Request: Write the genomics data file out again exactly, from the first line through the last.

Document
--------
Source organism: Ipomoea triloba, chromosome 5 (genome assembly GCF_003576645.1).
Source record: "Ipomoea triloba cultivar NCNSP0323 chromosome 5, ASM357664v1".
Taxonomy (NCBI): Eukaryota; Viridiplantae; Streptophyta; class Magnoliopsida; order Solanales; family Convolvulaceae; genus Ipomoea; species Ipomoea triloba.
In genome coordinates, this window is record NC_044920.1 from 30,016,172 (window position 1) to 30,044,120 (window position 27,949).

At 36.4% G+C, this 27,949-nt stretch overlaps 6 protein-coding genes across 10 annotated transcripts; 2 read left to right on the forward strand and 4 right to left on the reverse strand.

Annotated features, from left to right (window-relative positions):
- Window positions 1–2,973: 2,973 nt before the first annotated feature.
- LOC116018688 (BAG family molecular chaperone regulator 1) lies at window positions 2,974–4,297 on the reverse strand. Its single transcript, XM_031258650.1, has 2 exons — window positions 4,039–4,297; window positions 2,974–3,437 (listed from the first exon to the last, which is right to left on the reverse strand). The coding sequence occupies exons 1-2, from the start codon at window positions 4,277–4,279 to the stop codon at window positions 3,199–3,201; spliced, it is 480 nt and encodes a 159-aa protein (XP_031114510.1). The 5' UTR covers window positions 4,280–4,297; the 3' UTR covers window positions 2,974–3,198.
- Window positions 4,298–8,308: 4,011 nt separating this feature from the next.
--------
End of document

Source organism: Ipomoea triloba, chromosome 5 (genome assembly GCF_003576645.1).
Source record: "Ipomoea triloba cultivar NCNSP0323 chromosome 5, ASM357664v1".
Taxonomy (NCBI): Eukaryota; Viridiplantae; Streptophyta; class Magnoliopsida; order Solanales; family Convolvulaceae; genus Ipomoea; species Ipomoea triloba.
In genome coordinates, this window is record NC_044920.1 from 30,016,172 (window position 1) to 30,044,120 (window position 27,949).

At 36.4% G+C, this 27,949-nt stretch overlaps 6 protein-coding genes across 10 annotated transcripts; 2 read left to right on the forward strand and 4 right to left on the reverse strand.

Annotated features, from left to right (window-relative positions):
- Window positions 1–2,973: 2,973 nt before the first annotated feature.
- LOC116018688 (BAG family molecular chaperone regulator 1) lies at window positions 2,974–4,297 on the reverse strand. Its single transcript, XM_031258650.1, has 2 exons — window positions 4,039–4,297; window positions 2,974–3,437 (listed from the first exon to the last, which is right to left on the reverse strand). The coding sequence occupies exons 1-2, from the start codon at window positions 4,277–4,279 to the stop codon at window positions 3,199–3,201; spliced, it is 480 nt and encodes a 159-aa protein (XP_031114510.1). The 5' UTR covers window positions 4,280–4,297; the 3' UTR covers window positions 2,974–3,198.
- Window positions 4,298–8,308: 4,011 nt separating this feature from the next.